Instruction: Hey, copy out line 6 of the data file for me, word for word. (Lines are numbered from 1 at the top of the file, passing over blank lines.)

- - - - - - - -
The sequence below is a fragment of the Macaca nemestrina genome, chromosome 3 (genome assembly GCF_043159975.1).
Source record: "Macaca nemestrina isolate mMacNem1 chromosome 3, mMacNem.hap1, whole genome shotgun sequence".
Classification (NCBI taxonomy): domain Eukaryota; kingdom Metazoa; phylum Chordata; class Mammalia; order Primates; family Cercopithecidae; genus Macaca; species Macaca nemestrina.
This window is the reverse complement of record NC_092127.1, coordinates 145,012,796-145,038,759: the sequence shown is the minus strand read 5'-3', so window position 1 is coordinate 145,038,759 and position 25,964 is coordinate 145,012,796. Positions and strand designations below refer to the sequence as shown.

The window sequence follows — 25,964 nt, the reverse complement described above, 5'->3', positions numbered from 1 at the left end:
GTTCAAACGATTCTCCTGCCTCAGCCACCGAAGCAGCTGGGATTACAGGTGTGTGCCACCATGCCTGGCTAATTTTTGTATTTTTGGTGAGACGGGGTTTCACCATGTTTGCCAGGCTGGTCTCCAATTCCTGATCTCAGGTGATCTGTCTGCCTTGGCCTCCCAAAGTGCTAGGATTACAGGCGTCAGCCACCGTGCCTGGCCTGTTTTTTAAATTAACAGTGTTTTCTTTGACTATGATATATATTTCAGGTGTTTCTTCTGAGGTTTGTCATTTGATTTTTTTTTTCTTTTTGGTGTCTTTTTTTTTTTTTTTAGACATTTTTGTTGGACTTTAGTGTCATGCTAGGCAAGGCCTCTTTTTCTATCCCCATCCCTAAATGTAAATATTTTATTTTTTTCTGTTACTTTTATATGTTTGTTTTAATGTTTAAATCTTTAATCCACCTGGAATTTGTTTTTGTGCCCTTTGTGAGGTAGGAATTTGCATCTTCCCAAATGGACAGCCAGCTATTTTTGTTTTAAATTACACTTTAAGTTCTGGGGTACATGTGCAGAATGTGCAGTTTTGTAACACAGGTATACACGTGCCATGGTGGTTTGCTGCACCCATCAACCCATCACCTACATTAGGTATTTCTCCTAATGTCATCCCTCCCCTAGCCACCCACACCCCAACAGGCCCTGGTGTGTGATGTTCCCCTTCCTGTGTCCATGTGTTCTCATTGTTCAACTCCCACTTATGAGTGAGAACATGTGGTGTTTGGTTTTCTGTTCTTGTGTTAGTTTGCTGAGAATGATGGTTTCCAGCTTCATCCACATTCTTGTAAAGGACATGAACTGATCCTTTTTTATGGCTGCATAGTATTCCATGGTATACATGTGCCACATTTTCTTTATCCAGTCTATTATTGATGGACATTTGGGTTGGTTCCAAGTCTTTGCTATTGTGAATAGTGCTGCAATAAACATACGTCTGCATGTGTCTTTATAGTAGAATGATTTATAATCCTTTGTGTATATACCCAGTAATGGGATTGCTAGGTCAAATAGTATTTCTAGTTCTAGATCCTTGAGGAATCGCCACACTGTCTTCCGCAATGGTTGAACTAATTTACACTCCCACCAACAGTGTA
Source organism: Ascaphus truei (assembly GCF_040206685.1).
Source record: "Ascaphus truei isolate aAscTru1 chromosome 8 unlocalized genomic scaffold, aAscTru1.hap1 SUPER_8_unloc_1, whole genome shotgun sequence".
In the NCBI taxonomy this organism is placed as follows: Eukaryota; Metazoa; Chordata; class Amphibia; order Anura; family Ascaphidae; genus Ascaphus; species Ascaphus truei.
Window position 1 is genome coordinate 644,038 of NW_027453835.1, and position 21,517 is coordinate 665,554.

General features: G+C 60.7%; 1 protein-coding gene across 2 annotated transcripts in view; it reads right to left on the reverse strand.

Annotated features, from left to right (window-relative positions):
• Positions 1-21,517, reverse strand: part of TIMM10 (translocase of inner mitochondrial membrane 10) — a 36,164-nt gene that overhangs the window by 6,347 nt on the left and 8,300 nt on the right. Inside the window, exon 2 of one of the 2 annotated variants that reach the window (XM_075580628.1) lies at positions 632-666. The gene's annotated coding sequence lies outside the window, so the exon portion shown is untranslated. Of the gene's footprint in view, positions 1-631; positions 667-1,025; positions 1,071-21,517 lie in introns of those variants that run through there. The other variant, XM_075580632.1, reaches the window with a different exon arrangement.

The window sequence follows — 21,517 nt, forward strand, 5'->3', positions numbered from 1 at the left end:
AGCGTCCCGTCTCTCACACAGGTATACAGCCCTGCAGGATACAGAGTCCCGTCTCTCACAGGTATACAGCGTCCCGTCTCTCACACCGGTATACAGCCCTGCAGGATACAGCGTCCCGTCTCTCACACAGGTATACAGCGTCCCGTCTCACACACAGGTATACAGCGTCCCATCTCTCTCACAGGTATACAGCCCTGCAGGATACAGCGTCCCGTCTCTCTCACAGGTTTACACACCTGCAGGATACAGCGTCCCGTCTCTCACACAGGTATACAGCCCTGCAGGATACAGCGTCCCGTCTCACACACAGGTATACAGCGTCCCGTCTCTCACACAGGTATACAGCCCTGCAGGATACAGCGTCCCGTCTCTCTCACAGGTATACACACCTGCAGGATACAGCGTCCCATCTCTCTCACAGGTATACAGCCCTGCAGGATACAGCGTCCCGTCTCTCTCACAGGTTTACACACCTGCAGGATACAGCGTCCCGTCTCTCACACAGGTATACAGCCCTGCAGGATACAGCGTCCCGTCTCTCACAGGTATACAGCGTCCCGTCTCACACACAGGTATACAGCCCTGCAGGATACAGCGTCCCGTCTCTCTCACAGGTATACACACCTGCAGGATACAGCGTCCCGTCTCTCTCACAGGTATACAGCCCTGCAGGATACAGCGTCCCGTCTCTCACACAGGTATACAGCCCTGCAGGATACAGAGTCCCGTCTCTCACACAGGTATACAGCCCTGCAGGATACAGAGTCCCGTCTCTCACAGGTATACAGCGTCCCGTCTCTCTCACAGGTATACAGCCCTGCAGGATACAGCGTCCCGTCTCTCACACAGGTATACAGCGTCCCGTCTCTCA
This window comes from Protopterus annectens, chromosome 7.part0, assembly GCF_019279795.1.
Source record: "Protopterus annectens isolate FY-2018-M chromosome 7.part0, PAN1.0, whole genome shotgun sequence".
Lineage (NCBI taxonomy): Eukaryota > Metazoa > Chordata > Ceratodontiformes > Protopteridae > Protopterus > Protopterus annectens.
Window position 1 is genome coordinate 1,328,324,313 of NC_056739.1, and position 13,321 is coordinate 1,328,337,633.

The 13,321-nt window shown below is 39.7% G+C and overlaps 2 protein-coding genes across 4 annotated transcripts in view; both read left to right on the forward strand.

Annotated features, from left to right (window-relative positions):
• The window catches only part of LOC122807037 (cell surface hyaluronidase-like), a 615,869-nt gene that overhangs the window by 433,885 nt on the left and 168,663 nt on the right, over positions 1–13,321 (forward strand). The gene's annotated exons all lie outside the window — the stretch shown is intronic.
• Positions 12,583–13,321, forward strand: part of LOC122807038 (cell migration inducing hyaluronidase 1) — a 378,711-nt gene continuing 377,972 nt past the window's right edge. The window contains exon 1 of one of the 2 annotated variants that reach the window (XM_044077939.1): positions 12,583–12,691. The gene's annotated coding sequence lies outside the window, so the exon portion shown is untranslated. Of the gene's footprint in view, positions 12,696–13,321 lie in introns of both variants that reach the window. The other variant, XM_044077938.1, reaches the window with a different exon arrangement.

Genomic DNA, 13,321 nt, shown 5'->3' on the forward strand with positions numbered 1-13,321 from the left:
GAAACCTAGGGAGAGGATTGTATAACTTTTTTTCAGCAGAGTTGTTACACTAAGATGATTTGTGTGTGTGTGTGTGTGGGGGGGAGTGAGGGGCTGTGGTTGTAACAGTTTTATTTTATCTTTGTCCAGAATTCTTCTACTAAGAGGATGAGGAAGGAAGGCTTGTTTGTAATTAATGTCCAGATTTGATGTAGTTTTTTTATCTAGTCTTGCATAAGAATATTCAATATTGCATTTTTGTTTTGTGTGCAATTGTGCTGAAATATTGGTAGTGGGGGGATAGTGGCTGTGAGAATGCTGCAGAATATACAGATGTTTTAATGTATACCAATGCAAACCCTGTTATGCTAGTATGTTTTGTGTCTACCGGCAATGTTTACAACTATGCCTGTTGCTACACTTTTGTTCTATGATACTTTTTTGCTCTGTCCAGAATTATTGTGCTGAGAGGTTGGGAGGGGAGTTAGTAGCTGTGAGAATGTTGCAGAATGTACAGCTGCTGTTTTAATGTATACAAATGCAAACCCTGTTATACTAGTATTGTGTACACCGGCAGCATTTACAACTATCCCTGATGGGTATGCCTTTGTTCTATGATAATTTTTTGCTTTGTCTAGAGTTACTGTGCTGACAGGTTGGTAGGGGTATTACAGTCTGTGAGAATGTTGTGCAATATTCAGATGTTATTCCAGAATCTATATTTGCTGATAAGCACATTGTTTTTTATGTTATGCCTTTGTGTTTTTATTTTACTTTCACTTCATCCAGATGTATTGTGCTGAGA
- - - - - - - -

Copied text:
GTTCAAACGATTCTCCTGCCTCAGCCACCGAAGCAGCTGGGATTACAGGTGTGTGCCACCATGCCTGGCTAATTTTTGTATTTTTGGTGAGACGGGGTTTCACCATGTTTGCCAGGCTGGTCTCCAATTCCTGATCTCAGGTGATCTGTCTGCCTTGGCCTCCCAAAGTGCTAGGATTACAGGCGTCAGCCACCGTGCCTGGCCTGTTTTTTAAATTAACAGTGTTTTCTTTGACTATGATATATATTTCAGGTGTTTCTTCTGAGGTTTGTCATTTGATTTTTTTTTTCTTTTTGGTGTCTTTTTTTTTTTTTTTAGACATTTTTGTTGGACTTTAGTGTCATGCTAGGCAAGGCCTCTTTTTCTATCCCCATCCCTAAATGTAAATATTTTATTTTTTTCTGTTACTTTTATATGTTTGTTTTAATGTTTAAATCTTTAATCCACCTGGAATTTGTTTTTGTGCCCTTTGTGAGGTAGGAATTTGCATCTTCCCAAATGGACAGCCAGCTATTTTTGTTTTAAATTACACTTTAAGTTCTGGGGTACATGTGCAGAATGTGCAGTTTTGTAACACAGGTATACACGTGCCATGGTGGTTTGCTGCACCCATCAACCCATCACCTACATTAGGTATTTCTCCTAATGTCATCCCTCCCCTAGCCACCCACACCCCAACAGGCCCTGGTGTGTGATGTTCCCCTTCCTGTGTCCATGTGTTCTCATTGTTCAACTCCCACTTATGAGTGAGAACATGTGGTGTTTGGTTTTCTGTTCTTGTGTTAGTTTGCTGAGAATGATGGTTTCCAGCTTCATCCACATTCTTGTAAAGGACATGAACTGATCCTTTTTTATGGCTGCATAGTATTCCATGGTATACATGTGCCACATTTTCTTTATCCAGTCTATTATTGATGGACATTTGGGTTGGTTCCAAGTCTTTGCTATTGTGAATAGTGCTGCAATAAACATACGTCTGCATGTGTCTTTATAGTAGAATGATTTATAATCCTTTGTGTATATACCCAGTAATGGGATTGCTAGGTCAAATAGTATTTCTAGTTCTAGATCCTTGAGGAATCGCCACACTGTCTTCCGCAATGGTTGAACTAATTTACACTCCCACCAACAGTGTA